IASB clarifies definition of ‘material’

The objective is to make it easier for companies to make judgments.

In an effort to make it easier for companies to make materiality judgments, the International Accounting Standards Board (IASB) issued a clarified definition of "material."

The definition of materiality is a crucial element in accounting because it helps companies decide whether information is important enough to be included in their financial statements. To clarify the definition, the IASB amended IAS 1, Presentation of Financial Statements, and IAS 8, Accounting Policies, Changes in Accounting Estimates and Errors.

Under the new definition, information is material if omitting, misstating, or obscuring it could reasonably be expected to influence the decisions that the primary users of general-purpose financial statements make on the basis of those financial statements, which provide financial information about a specific entity.

The old definition stated that omissions or misstatements of items are material if they could, individually or collectively, influence the economic decisions that users make on the basis of the financial statements.

The IASB updated the definition because some companies had difficulty using the old definition. The amendments are intended to clarify both the definition of material and how the definition should be applied. The explanations that accompany the definition have been changed with the intent of providing more clarity, and the amendments are intended to ensure that the definition of material is consistent across all IFRS.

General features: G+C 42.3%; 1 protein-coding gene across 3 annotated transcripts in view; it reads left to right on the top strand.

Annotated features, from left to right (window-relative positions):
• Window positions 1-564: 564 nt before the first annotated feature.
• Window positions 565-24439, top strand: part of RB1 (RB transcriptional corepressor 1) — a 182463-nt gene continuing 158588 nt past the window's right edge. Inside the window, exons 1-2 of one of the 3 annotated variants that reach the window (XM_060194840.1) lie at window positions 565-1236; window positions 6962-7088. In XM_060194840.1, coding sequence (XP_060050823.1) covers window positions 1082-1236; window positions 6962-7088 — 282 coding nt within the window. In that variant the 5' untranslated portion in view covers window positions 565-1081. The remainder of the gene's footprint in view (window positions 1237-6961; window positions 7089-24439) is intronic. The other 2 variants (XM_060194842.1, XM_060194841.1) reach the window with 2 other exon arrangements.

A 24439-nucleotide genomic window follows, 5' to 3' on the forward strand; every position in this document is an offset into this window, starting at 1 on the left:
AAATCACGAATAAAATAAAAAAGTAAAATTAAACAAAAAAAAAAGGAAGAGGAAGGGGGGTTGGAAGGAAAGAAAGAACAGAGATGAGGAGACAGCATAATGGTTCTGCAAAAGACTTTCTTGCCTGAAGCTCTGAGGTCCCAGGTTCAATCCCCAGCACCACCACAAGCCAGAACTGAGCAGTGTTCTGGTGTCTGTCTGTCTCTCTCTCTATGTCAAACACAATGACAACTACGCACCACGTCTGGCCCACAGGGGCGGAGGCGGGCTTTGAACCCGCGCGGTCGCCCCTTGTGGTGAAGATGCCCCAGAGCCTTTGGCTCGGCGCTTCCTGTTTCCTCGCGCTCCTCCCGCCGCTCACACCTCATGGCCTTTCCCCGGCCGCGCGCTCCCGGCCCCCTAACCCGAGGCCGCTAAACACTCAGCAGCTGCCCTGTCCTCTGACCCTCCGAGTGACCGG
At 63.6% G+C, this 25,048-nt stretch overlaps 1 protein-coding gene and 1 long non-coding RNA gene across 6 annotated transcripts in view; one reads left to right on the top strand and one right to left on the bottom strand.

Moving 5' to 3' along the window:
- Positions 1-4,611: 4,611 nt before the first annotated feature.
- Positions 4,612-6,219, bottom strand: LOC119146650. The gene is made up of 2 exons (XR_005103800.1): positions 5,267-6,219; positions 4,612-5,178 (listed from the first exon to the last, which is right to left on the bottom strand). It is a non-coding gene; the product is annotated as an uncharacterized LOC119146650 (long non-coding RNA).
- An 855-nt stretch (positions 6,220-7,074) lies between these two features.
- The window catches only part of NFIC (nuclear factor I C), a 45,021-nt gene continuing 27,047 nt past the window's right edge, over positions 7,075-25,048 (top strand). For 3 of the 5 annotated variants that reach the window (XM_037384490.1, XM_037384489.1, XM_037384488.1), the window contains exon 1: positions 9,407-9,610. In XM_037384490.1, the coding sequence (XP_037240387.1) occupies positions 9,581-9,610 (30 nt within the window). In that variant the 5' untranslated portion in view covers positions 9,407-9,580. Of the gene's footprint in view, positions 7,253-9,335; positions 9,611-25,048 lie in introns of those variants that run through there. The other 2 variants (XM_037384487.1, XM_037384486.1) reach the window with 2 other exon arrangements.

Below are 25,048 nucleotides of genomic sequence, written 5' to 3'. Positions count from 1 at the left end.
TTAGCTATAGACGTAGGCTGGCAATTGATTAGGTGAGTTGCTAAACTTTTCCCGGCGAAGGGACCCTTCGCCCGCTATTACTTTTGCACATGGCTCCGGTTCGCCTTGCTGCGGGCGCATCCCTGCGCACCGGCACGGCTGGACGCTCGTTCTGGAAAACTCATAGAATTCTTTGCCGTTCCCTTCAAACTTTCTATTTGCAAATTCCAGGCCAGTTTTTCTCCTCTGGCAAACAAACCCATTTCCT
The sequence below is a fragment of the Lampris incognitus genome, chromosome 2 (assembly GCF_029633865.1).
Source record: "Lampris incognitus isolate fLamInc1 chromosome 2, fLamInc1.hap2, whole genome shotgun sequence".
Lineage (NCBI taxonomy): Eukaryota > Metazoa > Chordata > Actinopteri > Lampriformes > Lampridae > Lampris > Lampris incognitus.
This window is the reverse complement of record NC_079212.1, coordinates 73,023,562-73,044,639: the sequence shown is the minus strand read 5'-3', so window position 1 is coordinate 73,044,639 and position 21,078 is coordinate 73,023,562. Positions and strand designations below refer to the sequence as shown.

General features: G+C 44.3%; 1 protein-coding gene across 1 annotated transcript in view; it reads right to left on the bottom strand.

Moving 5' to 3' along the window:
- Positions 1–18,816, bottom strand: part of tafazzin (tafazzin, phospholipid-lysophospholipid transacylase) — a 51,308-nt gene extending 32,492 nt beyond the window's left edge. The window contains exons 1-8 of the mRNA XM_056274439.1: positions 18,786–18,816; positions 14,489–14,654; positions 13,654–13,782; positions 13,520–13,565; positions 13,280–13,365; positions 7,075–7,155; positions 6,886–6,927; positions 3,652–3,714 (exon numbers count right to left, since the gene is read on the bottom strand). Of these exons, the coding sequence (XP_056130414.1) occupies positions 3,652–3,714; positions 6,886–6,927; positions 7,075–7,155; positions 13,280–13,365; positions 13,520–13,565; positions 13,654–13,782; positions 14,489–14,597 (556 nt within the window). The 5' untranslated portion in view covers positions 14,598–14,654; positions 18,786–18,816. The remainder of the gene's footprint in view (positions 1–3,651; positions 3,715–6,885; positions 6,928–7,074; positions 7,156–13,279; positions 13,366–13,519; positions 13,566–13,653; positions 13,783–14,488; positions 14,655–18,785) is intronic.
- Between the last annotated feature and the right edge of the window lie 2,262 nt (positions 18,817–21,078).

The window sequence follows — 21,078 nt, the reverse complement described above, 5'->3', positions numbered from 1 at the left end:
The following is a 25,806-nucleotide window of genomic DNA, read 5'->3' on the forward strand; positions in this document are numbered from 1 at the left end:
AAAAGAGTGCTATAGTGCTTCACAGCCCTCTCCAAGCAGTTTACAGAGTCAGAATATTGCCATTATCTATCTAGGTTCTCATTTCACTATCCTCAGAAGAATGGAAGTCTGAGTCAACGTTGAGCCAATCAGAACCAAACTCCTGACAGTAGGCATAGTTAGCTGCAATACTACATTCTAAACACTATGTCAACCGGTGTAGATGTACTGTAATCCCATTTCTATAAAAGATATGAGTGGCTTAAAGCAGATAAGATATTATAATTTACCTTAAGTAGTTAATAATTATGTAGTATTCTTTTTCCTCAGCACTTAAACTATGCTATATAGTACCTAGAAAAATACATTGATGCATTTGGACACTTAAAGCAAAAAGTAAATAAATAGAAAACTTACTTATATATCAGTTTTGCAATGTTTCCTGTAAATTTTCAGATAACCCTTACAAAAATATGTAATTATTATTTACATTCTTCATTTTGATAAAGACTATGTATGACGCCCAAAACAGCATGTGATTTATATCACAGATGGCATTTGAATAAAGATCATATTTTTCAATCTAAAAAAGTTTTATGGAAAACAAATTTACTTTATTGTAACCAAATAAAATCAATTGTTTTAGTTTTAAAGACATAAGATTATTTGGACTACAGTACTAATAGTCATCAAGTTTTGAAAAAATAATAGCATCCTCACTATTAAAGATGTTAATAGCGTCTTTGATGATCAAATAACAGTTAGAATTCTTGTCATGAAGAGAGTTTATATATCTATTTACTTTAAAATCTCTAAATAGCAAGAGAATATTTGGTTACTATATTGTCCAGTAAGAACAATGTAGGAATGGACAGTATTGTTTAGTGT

The changes take effect on Jan. 1, 2020, but early application is permitted.

SPONSORED REPORT

Solving the lease accounting challenge

The challenges of the new lease accounting standard have been pervasive to say the least. In this free, independently-written report, you'll learn effective adoption strategies as well as resources for easing the transition to the new standard.

FEATURE

Tackling TCJA changes this tax season

Return preparers must be ready for how the Tax Cuts and Jobs Act has modified many common features of individual and business returns.